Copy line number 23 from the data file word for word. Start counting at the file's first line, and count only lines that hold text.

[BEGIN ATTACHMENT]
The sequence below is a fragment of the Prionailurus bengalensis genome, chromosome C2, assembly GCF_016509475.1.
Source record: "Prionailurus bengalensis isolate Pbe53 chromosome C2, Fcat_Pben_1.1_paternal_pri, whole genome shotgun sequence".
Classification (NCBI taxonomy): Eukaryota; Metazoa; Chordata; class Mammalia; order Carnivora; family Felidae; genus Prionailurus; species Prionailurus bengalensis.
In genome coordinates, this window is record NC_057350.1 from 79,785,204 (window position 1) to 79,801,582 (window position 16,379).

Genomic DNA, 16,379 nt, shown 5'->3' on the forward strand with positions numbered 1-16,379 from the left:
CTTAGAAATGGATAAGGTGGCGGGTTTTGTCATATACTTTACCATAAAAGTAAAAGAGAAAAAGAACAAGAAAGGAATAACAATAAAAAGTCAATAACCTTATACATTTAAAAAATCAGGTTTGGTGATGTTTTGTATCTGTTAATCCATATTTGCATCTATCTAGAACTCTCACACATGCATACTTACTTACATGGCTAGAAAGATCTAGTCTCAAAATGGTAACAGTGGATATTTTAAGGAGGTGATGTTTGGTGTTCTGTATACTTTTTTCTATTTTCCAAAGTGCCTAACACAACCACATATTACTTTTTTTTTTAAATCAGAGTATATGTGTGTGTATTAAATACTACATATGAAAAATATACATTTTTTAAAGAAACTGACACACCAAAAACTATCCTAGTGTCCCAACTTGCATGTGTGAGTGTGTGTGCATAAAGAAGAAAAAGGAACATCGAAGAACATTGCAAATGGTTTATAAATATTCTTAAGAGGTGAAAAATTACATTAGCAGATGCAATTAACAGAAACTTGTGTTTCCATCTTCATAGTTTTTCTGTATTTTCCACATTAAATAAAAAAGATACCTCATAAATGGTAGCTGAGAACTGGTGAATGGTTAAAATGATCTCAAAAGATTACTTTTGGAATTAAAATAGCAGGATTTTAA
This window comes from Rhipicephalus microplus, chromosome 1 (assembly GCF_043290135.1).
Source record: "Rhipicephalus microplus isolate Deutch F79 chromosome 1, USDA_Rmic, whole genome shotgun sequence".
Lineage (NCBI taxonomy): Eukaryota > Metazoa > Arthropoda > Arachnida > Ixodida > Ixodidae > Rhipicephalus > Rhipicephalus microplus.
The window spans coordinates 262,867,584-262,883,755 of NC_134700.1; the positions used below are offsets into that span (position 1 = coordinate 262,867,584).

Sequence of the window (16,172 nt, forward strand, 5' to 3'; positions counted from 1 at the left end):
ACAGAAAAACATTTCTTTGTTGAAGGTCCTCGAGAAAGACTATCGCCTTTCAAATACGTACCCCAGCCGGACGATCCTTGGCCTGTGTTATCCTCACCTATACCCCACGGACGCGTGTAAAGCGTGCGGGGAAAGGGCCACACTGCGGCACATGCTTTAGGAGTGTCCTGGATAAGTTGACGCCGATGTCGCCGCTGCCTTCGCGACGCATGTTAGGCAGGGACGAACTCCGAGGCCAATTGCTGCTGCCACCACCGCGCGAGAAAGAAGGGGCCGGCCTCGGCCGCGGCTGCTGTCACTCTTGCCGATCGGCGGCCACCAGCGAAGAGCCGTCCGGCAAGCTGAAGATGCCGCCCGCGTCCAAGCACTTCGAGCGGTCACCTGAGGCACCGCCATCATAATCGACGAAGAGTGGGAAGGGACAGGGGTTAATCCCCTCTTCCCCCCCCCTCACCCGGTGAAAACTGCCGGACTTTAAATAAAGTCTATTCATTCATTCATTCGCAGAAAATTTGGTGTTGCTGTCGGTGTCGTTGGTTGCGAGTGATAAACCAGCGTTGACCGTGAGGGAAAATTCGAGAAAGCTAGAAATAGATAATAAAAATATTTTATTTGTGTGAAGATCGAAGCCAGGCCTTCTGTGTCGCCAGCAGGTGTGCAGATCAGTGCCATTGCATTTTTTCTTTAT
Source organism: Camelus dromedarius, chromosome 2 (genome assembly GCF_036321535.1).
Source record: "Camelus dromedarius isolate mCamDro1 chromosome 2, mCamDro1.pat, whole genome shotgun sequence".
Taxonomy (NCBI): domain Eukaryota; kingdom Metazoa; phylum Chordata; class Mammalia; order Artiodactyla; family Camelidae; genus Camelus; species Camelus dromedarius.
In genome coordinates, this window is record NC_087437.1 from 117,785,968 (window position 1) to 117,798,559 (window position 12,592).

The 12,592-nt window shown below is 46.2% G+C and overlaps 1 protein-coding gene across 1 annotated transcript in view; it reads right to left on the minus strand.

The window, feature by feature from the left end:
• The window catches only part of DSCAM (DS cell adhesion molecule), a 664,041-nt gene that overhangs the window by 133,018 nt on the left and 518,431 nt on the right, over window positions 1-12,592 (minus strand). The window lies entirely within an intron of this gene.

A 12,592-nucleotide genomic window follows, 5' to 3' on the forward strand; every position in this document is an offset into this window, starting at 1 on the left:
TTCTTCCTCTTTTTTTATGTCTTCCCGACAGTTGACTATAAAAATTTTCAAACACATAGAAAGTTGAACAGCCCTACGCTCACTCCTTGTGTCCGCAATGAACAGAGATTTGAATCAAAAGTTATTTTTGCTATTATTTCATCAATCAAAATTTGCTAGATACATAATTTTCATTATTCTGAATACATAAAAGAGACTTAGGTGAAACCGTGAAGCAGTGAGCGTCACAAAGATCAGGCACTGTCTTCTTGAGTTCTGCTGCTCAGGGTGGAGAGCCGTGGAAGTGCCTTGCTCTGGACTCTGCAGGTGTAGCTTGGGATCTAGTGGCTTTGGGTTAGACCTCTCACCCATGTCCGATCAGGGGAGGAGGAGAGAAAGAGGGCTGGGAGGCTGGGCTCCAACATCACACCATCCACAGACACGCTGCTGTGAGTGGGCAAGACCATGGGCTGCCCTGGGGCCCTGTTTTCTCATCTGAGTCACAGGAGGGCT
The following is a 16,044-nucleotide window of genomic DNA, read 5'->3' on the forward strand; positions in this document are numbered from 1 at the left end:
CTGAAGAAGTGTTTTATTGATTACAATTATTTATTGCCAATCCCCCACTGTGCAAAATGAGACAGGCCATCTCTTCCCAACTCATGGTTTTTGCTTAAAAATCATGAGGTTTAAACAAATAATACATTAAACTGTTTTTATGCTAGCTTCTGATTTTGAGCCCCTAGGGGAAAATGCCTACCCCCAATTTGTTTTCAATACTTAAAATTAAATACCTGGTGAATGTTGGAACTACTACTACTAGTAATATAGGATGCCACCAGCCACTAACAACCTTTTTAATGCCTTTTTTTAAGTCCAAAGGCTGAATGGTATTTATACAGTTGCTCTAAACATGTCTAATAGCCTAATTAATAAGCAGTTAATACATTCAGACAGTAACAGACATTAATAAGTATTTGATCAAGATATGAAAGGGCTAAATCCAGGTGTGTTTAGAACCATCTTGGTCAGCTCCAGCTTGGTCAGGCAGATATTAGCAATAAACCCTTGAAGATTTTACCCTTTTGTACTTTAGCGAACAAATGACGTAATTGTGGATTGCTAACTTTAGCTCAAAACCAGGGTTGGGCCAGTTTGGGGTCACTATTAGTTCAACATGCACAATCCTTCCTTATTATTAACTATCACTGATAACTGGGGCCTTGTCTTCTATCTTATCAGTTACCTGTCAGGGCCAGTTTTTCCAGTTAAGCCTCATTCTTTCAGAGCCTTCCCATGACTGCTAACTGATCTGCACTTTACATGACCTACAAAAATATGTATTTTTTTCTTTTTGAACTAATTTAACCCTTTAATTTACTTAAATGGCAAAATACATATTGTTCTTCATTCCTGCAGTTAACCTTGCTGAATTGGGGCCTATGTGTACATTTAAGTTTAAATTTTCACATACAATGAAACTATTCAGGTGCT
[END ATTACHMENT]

CTGAAGAAGTGTTTTATTGATTACAATTATTTATTGCCAATCCCCCACTGTGCAAAATGAGACAGGCCATCTCTTCCCAACTCATGGTTTTTGCTTAAAAATCATGAGGTTTAAACAAATAATACATTAAACTGTTTTTATGCTAGCTTCTGATTTTGAGCCCCTAGGGGAAAATGCCTACCCCCAATTTGTTTTCAATACTTAAAATTAAATACCTGGTGAATGTTGGAACTACTACTACTAGTAATATAGGATGCCACCAGCCACTAACAACCTTTTTAATGCCTTTTTTTAAGTCCAAAGGCTGAATGGTATTTATACAGTTGCTCTAAACATGTCTAATAGCCTAATTAATAAGCAGTTAATACATTCAGACAGTAACAGACATTAATAAGTATTTGATCAAGATATGAAAGGGCTAAATCCAGGTGTGTTTAGAACCATCTTGGTCAGCTCCAGCTTGGTCAGGCAGATATTAGCAATAAACCCTTGAAGATTTTACCCTTTTGTACTTTAGCGAACAAATGACGTAATTGTGGATTGCTAACTTTAGCTCAAAACCAGGGTTGGGCCAGTTTGGGGTCACTATTAGTTCAACATGCACAATCCTTCCTTATTATTAACTATCACTGATAACTGGGGCCTTGTCTTCTATCTTATCAGTTACCTGTCAGGGCCAGTTTTTCCAGTTAAGCCTCATTCTTTCAGAGCCTTCCCATGACTGCTAACTGATCTGCACTTTACATGACCTACAAAAATATGTATTTTTTTCTTTTTGAACTAATTTAACCCTTTAATTTACTTAAATGGCAAAATACATATTGTTCTTCATTCCTGCAGTTAACCTTGCTGAATTGGGGCCTATGTGTACATTTAAGTTTAAATTTTCACATACAATGAAACTATTCAGGTGCT